I have some questions regarding convergence diagnostics, especially how to read the univariate and multivariate plots.

In the attached file, you may find six plots. “convergence_udiag1_short” and “convergence_udiag2_short” are for univariate measures and “convergence_mdiag_short” is for multivariate measures. These are based 400000 draws. According to the relevant documents, for example “Pfeifer (2014): An Introduction to Graphs in Dynare at sites.google.com/site/pfeiferecon/dynare”, the parameters in “convergence_udiag1_short” seem to converge because the two lines seem to stabilize horizontally and be close to each other. While in “convergence_udiag2_short”, the parameters seem to be problematic as the two lines have not stabilized horizontally after 400000 draws, although the two lines are quite close to each other. In “convergence_mdiag_short”, the multivariate measures seem to behave well. In order to see if the problem arises because the chain is not long enough, I run MCMC with “load_mh_file” and the chain now contains 1 million draws. The plots are “convergence_udiag1_long”, “convergence_udiag2_long” and “convergence_mdiag_long”. As for the short chain, “convergence_udiag1_long” and “convergence_mdiag_long” seem OK. But for “convergence_udiag2_long”, I am not quite sure. It seems that the parameters in this plot mix very slowly.

My first question is how to understand these plots and more generally, how to judge the convergence of MCMC. In this case, the multivariate plot seems ok but the univariate plots do not. Do I need even more draws to ensure all the chains to converge?

To provide further evidence of the model, I also included two mode_check plots and two prior_posterior plots. I found that two persistence parameters of shock processes are very high, e.g. 0.998 for rho_d and rho_g. So the model itself seems not to absorb the persistence from the data and the shock processes do that.

My second question is that if the slow or non convergence is related to the potentially problematic parameter estimates?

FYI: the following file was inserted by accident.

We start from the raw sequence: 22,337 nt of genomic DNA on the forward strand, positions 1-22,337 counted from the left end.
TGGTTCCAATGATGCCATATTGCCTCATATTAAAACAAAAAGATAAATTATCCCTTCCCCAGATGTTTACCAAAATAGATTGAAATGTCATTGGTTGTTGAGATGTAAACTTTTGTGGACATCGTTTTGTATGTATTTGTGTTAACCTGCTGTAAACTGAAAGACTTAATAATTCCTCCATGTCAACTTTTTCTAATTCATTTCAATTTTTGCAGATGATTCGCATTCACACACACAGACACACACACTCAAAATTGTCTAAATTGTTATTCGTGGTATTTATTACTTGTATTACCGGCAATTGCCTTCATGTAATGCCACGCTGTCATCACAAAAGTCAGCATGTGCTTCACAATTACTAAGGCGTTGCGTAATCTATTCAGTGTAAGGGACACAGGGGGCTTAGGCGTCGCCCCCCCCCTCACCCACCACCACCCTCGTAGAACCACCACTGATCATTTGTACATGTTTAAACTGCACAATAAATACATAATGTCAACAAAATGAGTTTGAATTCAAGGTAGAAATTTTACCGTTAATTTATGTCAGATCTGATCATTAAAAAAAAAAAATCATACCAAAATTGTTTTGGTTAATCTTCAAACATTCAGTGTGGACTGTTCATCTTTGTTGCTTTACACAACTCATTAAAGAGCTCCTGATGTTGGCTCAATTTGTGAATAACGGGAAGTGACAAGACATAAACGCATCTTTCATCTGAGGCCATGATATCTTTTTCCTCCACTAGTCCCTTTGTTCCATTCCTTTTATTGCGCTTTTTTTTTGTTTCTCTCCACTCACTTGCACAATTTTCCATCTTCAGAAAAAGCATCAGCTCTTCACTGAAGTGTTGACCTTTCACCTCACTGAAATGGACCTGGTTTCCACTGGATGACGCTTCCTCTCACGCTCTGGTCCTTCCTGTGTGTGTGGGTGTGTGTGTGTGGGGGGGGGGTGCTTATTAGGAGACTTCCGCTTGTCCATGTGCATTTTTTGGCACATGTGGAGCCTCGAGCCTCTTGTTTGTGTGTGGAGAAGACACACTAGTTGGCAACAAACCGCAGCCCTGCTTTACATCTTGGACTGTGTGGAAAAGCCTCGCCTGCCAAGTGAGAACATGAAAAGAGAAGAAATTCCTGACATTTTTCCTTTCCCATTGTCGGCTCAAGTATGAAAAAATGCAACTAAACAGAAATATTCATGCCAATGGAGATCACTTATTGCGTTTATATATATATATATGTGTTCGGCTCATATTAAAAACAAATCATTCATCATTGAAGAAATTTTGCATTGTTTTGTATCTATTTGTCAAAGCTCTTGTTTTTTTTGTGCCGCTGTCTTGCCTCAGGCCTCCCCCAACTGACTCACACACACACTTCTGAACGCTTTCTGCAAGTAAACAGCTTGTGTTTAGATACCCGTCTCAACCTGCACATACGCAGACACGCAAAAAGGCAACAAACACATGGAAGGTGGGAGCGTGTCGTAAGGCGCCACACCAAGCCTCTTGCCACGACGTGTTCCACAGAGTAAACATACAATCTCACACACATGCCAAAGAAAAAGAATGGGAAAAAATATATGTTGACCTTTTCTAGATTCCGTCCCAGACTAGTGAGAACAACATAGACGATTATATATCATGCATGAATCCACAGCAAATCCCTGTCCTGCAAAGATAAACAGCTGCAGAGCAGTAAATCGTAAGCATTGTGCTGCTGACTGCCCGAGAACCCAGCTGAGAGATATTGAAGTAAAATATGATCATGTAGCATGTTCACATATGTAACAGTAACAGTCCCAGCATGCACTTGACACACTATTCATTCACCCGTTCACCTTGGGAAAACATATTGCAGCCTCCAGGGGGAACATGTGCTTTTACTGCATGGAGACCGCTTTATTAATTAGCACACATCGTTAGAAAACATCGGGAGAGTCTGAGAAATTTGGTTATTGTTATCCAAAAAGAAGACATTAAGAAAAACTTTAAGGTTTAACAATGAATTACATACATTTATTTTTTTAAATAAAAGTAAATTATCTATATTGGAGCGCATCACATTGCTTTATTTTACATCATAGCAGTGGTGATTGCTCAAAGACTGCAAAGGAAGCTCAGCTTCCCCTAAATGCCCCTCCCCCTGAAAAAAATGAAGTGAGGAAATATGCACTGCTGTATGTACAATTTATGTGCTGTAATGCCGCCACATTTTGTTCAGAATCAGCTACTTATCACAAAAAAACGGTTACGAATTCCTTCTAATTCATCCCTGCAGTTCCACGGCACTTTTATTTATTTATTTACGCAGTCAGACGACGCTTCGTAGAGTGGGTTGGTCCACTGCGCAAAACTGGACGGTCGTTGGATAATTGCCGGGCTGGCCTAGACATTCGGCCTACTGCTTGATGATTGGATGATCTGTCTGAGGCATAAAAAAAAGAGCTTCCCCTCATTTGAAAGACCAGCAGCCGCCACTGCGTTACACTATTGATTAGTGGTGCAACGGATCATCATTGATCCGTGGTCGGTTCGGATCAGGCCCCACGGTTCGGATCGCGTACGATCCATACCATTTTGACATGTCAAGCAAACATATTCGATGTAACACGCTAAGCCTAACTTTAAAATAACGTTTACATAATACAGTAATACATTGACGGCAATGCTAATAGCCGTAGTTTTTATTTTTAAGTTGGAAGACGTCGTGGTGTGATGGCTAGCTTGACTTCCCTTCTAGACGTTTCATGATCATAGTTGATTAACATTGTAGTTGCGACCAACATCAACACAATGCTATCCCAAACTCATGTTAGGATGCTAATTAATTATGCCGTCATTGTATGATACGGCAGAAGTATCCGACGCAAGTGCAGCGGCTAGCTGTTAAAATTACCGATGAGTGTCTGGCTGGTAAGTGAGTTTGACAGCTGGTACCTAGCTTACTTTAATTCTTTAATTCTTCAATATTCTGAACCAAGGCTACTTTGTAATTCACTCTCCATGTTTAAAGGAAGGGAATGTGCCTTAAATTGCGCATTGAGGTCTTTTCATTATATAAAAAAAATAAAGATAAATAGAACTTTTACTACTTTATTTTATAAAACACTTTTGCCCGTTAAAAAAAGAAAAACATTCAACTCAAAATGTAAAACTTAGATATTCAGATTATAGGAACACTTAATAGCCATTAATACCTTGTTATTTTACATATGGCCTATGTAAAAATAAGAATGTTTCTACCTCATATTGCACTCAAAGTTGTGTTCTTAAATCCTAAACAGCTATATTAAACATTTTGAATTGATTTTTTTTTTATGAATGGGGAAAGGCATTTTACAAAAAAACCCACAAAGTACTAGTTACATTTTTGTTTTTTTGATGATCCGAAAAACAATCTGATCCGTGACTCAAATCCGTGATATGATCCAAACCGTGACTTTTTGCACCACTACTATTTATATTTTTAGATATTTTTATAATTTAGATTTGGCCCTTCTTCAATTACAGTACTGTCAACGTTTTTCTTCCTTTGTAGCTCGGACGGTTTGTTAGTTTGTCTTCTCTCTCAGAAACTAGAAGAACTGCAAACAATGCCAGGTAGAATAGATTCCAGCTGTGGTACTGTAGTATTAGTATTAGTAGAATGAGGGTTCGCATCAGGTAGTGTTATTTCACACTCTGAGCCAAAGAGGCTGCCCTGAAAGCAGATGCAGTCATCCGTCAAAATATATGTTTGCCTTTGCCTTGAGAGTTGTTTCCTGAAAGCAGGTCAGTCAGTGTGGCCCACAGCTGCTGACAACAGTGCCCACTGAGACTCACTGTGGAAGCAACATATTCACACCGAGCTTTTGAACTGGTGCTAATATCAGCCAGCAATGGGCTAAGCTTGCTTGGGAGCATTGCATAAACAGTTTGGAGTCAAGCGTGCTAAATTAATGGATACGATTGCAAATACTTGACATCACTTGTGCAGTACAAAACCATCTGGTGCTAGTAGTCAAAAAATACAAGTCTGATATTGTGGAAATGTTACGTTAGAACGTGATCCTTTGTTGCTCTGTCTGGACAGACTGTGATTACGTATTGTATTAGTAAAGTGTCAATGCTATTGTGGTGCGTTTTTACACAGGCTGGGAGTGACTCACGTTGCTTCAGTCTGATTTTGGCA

See the original paper Brooks/Gelman for the interpretation. You want convergence for every single parameter. Convergence of the multivariate statistic is necessary but obviously not sufficient (it is basically just a summary that takes together all univariate diagnostics, but one where jumps in two parameters at the same time that leave the likelihood almost unaffacted are not detected). If you find this too adhoc, use just one chain and the Geweke diagnostics. Here, you get a p-value for a test statistic.

High autocorrelation often is an indication of problems in the data treatment (most often forgotten constants in the observation equation). However, there is usually not a direct connection between autocorrelation in the model and the one of the MCMC. A problem rather occurs if you are close to the upper or lower bound of the parameters. In this case, depending on the Hessian you might get many draws that are rejected. Mixing will be poor due to a too low acceptance rate.

Regarding your second point, I think my observation equation and data treatment should be OK. However, what is problematic in my model, as you said, is that autocorrelation coefficient of shock process is too high, which is close to the upper bound of the parameter. Specifically, I have three shocks, a preference shock (d shock), a government spending shock (g shock) and a TFP growth shock (z shock). The AR coefficients of d shock and g shock are 0.9987 and 0.9979 at the mode. The standard deviation of these two parameters at the mode are almost 0. If looking at the mode_check plot in the attachment, rho_d is almost flat around the mode. If looking at the prior_posterior plot, these two parameters are spikes around the mode. I also attach the trace plots for these two parameters, which are drifting all the time among the 1 million draws and there is no signs of mixing.

I am wondering if all these evidence are related to each other and how to deal with it. I am afraid this is not merely a numerical problem. It may be related to the model specification. The current model I am estimating is close to a small-scale DSGE model as in An and Schorfheide (2007). The model only has price rigidity. The other popular frictions are not included, such as habit formation, wage rigidity and etc. Without enough frictions, it seems that the shock processes are required to be very persistent (close to unit root) to match the data. I stick to this model because it is possible and easy to derive analytical form of boundary between determinacy and indeterminacy regions. Within this model, do you think there is any possible ways to deal with the current problem?

You need to find out why the model assigns close to a unit root to the data. This is very uncommon, and as I said, usually hints at a problem with the data specification or the model. If your data for example is in first differences, it would be strange for the model to imply a unit root as this would imply the data to be I(2).